I laughed. The silly human didn’t understand me at all. I hadn’t been angry at all last time. Annoyed, sure, but it all turned out to be a lot of good fun.

I turned around in my seat and looked around the bar. A lot of the others were whispering to each other, but they went silent and looked away when they saw me looking at them. I was amused by how scared they were of me, but at the same time, I was a little worried that there wouldn’t be anyone to fight that night.

I guess it wouldn’t have been so bad. I got a good hot meal out of coming to town, but food alone will never be as good as food and a fight.

When I turned back around, there was a plate of food and a tankard of ale waiting for me. The chicken was good, like a meatier, juicer version of the birds I sometimes caught in the woods. I devoured the meal and pushed the plate away from me, enjoying having a full belly for the first time since I’d last been in the village. The girl came up to take the plate and put it in tub full of soapy water.

“Do you have money this time?” she asked. I was surprised to hear her speak. She was a small thing, not fully grown yet, with a thin body and light-colored hair. Her voice was high, and I realized that it was her who had screamed that I wasn’t hurting anyone when that human Ethan had started the fight with me.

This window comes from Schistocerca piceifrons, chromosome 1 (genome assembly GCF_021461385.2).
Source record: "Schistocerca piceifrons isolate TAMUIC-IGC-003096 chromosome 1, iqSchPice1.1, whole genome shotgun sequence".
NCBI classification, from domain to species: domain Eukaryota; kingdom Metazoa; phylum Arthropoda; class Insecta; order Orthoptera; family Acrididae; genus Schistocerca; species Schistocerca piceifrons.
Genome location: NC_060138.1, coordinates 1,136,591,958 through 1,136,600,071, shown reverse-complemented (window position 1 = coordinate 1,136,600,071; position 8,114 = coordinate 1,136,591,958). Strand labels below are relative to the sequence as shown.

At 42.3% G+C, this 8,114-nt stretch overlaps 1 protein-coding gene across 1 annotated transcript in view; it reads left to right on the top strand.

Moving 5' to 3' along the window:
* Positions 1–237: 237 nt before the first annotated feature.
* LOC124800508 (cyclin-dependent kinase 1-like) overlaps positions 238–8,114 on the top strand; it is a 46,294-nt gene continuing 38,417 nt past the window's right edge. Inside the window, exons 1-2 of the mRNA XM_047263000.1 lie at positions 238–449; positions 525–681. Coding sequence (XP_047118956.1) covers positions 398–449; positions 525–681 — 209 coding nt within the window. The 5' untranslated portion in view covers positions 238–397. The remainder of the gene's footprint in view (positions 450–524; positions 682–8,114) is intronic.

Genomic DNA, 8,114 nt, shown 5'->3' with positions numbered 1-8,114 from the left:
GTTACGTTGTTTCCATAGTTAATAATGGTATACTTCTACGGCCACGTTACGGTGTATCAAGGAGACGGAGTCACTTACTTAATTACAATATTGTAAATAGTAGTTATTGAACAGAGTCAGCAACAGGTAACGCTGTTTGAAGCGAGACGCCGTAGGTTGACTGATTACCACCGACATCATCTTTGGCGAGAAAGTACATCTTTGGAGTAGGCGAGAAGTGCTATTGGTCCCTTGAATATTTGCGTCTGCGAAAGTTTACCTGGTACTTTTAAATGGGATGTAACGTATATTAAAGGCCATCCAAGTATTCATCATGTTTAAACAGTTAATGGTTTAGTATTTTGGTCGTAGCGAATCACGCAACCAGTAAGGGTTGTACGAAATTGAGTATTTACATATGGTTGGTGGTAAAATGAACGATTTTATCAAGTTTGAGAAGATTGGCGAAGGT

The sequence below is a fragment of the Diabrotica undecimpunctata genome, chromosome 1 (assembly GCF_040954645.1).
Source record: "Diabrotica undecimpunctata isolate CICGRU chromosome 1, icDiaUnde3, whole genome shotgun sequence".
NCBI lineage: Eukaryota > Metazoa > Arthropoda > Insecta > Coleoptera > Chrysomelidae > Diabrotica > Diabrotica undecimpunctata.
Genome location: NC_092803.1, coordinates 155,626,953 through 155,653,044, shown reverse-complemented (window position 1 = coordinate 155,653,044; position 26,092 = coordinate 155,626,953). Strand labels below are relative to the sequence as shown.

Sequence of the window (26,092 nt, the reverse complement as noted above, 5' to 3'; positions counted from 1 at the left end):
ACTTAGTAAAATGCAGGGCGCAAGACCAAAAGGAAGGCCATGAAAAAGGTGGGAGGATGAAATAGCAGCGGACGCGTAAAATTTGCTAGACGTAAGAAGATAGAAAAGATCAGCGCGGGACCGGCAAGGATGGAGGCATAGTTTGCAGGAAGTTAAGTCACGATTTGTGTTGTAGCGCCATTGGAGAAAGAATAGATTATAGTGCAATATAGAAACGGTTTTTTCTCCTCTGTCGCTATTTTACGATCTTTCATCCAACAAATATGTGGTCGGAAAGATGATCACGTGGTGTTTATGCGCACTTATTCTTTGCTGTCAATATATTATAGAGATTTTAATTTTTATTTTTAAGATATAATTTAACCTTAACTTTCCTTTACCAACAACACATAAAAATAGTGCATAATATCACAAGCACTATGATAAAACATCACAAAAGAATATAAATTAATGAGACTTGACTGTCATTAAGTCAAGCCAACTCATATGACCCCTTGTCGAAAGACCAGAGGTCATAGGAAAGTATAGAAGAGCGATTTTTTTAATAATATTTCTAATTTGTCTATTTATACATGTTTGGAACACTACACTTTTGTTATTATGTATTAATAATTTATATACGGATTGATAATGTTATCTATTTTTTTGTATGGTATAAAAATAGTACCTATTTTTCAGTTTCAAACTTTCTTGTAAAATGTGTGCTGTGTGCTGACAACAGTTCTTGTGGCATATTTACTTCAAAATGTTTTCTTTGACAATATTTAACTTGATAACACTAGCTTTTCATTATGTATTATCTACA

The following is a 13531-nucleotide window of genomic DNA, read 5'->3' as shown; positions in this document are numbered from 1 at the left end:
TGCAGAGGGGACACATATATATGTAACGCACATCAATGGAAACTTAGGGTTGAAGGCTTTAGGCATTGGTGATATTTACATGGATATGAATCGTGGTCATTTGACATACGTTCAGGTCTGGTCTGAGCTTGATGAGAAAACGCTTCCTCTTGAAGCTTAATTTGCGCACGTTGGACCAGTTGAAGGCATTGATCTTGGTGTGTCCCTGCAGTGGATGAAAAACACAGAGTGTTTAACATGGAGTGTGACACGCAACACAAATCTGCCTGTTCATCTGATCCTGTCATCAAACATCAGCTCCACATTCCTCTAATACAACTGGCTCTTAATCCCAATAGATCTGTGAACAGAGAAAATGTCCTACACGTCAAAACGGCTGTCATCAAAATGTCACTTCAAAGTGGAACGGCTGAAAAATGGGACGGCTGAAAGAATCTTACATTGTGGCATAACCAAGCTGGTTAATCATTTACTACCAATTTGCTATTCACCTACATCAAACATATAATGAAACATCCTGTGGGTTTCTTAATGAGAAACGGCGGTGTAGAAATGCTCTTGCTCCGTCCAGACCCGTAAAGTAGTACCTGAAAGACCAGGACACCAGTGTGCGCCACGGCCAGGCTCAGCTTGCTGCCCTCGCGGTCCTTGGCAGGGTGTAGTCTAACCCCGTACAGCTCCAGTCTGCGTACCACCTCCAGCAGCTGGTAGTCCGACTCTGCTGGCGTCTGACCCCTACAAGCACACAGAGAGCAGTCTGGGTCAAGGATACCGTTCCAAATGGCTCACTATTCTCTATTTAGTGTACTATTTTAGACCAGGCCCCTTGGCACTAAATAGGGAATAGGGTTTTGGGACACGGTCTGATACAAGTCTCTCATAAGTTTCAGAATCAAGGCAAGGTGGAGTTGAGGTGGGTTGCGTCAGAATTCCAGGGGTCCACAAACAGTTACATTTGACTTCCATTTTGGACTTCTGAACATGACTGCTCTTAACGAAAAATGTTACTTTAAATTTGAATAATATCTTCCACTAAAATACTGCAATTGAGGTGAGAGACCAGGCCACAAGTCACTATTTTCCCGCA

“I don’t,” I said.

“Sweetheart, leave the… the fellow alone,” the paunchy man said.

I’d never heard the word “sweetheart” before. I looked at the man, then back at the girl and saw that they shared a lot of the same features. Same color hair, same color eyes. I figured they were related. Father-daughter, not that relationship meant anything to me at the time.

The girl ignored her father, and said, “Customers who can’t pay have to work off their bill. That’s the rule.”


I looked at the girl, considered her carefully. She wasn’t afraid of me the way everyone else in the village was. Maybe she was too young to be afraid of someone that looked as different from the rest of them as I did. Or maybe growing up working in an inn meant that she was used to all kinds of strange folk coming through the doors, and when you grow up with all kinds of people coming and going, one stranger’s pretty much the same as the next. “How do I do that?” I asked.

“You can help us with the dishes or help us mop the floors or wipe the down the counters. There’s always lots of things to do.”

I’d seen the dead mop the floors of the keep before after the wizard or I had killed an adventurer. It looked boring, but then, everything the skeletons and the rotting fellers did looked boring. But more than that, it had looked easy, and if pushing around a stick with bristles at the end was the cost of such a good meal, then that was more than fair.

“Alright,” I said. The girl smiled. Her father’s eyes went wide, not in fear, but out of surprise.

“Good!” she said.

She walked over to the corner of the inn where they kept the mop and the broom, and brought them over to me. I got to work, vaguely aware that the entire building was dead silent other than the sound of the girl humming to herself as she went about her own work.